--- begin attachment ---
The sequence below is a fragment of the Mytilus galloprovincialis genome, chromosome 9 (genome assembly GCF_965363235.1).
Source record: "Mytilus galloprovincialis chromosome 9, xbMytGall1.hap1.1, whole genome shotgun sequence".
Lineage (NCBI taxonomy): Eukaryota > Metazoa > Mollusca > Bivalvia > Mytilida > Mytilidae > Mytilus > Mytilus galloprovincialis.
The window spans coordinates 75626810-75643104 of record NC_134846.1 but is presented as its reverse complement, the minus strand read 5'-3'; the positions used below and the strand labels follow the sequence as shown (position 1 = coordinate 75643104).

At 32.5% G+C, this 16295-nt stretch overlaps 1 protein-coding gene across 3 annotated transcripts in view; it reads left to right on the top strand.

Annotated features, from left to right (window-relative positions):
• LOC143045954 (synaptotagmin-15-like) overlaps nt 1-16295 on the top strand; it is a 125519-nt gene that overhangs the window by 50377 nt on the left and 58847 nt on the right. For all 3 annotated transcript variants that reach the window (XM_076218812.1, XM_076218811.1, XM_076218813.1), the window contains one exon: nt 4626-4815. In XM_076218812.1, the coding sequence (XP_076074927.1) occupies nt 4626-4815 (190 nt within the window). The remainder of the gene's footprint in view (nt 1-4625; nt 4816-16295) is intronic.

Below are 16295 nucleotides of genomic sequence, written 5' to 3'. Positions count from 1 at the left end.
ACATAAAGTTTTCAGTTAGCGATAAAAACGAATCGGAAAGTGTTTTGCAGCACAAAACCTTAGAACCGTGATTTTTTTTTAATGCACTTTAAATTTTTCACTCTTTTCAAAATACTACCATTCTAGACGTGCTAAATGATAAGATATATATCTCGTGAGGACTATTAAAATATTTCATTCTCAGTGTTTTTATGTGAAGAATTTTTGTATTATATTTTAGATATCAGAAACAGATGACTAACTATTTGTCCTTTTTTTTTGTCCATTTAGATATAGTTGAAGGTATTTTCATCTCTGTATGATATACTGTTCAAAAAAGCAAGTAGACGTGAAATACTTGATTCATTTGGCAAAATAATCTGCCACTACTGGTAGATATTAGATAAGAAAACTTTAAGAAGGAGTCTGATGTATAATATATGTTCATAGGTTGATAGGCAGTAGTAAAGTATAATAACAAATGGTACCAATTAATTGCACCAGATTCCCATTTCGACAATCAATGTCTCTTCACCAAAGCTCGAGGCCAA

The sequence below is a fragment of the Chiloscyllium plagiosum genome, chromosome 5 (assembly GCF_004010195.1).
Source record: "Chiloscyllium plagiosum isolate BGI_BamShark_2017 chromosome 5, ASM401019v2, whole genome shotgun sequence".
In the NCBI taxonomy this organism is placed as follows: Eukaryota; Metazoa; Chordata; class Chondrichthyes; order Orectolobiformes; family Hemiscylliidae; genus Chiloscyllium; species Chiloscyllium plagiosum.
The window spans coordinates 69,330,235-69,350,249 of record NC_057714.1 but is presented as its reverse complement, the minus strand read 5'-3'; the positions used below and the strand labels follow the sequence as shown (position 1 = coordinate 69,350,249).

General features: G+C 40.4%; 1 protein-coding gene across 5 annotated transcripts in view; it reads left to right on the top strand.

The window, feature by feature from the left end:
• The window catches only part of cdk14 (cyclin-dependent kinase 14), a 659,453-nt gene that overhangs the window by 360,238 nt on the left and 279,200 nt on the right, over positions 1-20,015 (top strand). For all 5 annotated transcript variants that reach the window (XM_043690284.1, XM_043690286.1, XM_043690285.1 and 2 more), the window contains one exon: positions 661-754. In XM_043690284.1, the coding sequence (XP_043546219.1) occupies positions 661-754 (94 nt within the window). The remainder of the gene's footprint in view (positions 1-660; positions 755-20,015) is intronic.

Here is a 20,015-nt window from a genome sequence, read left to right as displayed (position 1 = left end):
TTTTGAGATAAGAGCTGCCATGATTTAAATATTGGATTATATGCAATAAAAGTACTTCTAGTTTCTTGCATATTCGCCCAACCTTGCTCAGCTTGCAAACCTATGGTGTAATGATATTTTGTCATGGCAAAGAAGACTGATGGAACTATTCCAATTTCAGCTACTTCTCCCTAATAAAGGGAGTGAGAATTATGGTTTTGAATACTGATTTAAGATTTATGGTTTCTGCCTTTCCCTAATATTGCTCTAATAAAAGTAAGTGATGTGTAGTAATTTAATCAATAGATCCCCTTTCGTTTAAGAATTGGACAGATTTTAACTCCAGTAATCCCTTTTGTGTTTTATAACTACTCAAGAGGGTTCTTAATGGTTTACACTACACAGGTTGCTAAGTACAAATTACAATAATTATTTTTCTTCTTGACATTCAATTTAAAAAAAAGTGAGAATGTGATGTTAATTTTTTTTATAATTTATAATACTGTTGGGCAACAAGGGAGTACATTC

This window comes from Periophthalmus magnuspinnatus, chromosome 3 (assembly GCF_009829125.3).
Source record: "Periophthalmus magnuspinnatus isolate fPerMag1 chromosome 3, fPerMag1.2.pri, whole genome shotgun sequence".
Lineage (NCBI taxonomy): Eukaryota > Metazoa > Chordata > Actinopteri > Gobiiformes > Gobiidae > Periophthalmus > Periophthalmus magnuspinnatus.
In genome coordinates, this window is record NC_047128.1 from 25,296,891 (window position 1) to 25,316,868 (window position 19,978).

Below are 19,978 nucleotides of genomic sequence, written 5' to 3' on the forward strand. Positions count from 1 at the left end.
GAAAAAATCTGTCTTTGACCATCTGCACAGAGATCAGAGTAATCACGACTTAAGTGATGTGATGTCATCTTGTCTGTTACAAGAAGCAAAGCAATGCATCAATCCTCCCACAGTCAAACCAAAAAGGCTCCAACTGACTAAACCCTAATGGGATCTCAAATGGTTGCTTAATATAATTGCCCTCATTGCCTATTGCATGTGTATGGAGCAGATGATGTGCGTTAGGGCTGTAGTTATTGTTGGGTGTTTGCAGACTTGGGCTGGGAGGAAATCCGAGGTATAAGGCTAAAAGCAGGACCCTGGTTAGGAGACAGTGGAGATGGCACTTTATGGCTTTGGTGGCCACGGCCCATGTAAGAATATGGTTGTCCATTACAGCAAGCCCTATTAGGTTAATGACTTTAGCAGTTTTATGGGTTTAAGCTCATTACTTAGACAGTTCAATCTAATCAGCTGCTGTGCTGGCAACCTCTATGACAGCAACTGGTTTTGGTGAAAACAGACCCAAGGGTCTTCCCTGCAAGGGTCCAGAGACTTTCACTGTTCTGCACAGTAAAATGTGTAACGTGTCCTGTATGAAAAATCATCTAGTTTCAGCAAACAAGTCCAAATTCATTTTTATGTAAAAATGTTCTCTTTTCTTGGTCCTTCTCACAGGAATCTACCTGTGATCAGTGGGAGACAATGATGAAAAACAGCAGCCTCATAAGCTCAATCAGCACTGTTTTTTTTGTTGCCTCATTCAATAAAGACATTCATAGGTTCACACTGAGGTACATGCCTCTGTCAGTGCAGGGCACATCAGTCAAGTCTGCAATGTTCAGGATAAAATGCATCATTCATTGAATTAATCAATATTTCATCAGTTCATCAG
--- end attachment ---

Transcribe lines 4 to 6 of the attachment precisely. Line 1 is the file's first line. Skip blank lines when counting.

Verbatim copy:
The window spans coordinates 75626810-75643104 of record NC_134846.1 but is presented as its reverse complement, the minus strand read 5'-3'; the positions used below and the strand labels follow the sequence as shown (position 1 = coordinate 75643104).

At 32.5% G+C, this 16295-nt stretch overlaps 1 protein-coding gene across 3 annotated transcripts in view; it reads left to right on the top strand.

Annotated features, from left to right (window-relative positions):